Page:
Ginsberg's guitarist returns to Manchester for celebration of poet's seminal work
Ginsberg's guitarist returns to Manchester for celebration of poet's seminal work
The Manchester-born guitarist for legendary American Beat poet Allen Ginsberg returned to his birth-city this week for a celebration of the 60th anniversary of the poet’s groundbreaking 1955 epic Howl.
Steven Taylor, who toured with Ginsberg for almost twenty years until his death in 1997, performed and spoke at Still Howling, an event which took place at The Wonder Inn on October 10.
It was the first time he had returned to visit his birthplace of Gorton in over 40 years after touring the globe with one of the world’s most renowned poets.
He said: “I’ve always had tremendous nostalgia for the place. The difficulty of being different in a foreign land makes the home town important.
“I’ve come through the city a couple of times with Allen and my band, but always for one night and in unfamiliar districts. This is big for me.”
Steven first started working with Ginsberg after being introduced to him by a professor whilst at college because Ginsberg was on the lookout for a guitarist.
Their relationship was productive from the very beginning, as Steven had to perform with Ginsberg immediately.
FRIENDS: Poet Allen Ginsburg (left) with Manchester-born guitarist Steven Taylor (Pic: Terry Saunders)
“The actual first impression happened on stage in poetry and music. I was playing along with songs that I had never heard before, and I thought they were terrifically clever,” he said.
It is this role as a vital link between the different artistic forms of poetry and music – a role in which Steven Taylor played a major part – that ensured Ginsberg’s influence would be so far-reaching.
For Ginsberg, the aural aspect to poetry was paramount – the musicality of the natural rhythm and intonation of the spoken word was an interest of his inspired by Ezra Pound.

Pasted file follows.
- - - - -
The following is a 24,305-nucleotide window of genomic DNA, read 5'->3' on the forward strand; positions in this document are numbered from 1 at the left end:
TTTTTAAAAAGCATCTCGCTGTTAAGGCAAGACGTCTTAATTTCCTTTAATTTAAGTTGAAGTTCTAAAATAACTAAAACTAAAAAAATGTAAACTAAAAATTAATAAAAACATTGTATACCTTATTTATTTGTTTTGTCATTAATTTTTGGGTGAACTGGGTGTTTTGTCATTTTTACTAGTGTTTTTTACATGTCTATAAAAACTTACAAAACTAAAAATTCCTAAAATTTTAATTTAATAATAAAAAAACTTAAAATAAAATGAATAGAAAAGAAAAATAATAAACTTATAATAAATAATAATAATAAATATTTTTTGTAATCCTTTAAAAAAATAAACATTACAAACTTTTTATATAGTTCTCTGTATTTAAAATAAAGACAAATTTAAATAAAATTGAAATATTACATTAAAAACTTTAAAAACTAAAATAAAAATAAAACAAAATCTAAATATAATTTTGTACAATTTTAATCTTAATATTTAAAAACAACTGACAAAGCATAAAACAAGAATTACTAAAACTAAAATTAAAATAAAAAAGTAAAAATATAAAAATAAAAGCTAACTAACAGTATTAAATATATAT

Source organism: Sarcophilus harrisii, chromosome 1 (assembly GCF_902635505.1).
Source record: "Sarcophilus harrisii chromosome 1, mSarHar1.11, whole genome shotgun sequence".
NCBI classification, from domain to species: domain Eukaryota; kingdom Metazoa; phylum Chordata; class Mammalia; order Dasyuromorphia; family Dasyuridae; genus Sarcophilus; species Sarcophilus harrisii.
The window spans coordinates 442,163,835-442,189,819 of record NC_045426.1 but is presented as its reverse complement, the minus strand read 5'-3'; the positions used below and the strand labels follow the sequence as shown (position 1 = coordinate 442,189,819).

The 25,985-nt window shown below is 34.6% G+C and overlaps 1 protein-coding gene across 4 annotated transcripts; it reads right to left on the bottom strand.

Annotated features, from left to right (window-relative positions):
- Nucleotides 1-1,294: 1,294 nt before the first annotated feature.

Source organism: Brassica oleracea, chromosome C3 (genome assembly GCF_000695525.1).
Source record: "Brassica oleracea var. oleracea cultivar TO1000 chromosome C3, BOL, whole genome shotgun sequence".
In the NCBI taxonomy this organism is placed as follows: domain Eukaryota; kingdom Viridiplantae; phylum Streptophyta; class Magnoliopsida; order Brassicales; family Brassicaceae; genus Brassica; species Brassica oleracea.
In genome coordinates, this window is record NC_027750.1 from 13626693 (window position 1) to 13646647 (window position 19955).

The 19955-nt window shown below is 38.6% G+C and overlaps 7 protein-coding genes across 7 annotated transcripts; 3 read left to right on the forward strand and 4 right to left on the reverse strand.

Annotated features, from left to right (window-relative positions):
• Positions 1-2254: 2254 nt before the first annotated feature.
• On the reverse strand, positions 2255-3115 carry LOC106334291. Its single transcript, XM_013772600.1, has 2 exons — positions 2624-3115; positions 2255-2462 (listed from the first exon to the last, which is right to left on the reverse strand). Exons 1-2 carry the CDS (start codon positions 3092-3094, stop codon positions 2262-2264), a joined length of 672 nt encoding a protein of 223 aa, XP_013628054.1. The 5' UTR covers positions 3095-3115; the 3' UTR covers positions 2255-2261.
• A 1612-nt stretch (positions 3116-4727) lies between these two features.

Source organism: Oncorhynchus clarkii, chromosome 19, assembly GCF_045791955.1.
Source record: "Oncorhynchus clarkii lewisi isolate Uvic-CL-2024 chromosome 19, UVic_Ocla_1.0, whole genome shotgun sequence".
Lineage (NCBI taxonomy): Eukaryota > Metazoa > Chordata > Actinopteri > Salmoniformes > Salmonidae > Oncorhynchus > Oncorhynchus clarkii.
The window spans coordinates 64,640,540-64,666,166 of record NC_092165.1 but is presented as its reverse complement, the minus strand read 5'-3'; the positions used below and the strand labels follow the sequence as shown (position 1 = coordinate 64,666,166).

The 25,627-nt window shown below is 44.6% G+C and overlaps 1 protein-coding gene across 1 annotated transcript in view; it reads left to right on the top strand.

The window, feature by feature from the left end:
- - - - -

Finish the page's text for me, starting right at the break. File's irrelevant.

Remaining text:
Steven referenced Bob Rosenthal, Ginsberg’s secretary, who pointed out: “when Allen wrote a new poem, before he committed it to a book, he’d perform it dozens of times for live audiences all over the country – like a jazz musician refining a new piece on tour before committing it to a record.”
The importance of poetry as something to be heard is central to Taylor’s involvement with the Beats.
He chaired the committee at Naropa University in Boulder, Colorado, which preserved and ensured public access to thousands of audio recordings of Beat poets and writers performing at the university.
These recordings document an important historical shift from poetry on the page to performed poetry that continues today, as demonstrated by performances at Still Howling.
Performance poetry together with music has significant foundations in the San Francisco Renaissance in the late 40s, which drew inspiration from jazz-influenced poets like Langston Hughes in the 1920s.
MEMORIES: Steven Taylor recounted tales of his days with Ginsberg at Still Howling
Ginsberg and the other Beats popularised these performances in coffee shops and bars, most notably at the Six Gallery Reading in 1955, where Howl was first performed to an audience.
Steven said: “Then aural poetry came to New York. Allen told me that it was considered so unusual for poets to read in coffee houses that the New York Daily News did an article about it.”
This shaking-up of the way poetry was perceived as an art form was to have a global impact, as can be seen in Manchester and in the city’s cultural heritage.
John Cooper Clarke – perhaps Manchester’s most influential poetic voice of recent times – is an obvious connection to this favour for performance poetry instigated by Allen Ginsberg.
Another celebrated performance poet, Clarke primarily released his work in audio format with musical accompaniment from his band The Invisible Girls.
The parallels are clear: the relationship between Clarke and his band, which was led by legendary Joy Division producer Martin Hannett, echoes that of Allen Ginsberg and Steven Taylor.
Ginsberg’s relationship with Manchester can be traced throughout the city’s musical history due to his early efforts in ensuring that the Beat generation succeeded as a cultural movement.
Steven explained Ginsberg’s extensive influence on the early movement: “He was influential, starting on a small scale in his social circle in the early 50s, when he pushed everyone to publish.
“He got Burroughs a first publisher, acted as agent for Kerouac for a time, insisted that Gregory Corso perform and publish. In a sense, he made the Beat movement.”
Therefore Ginsberg can be credited, to significant degree, as influential in every piece of art that claims to have been inspired by the output of the Beat movement.
A primary example is in punk: a movement which jump-started Manchester’s musical dominance in later years with Buzzcocks’ DIY organisation of The Sex Pistols’ performance at the Lesser Free Trade Hall in 1976.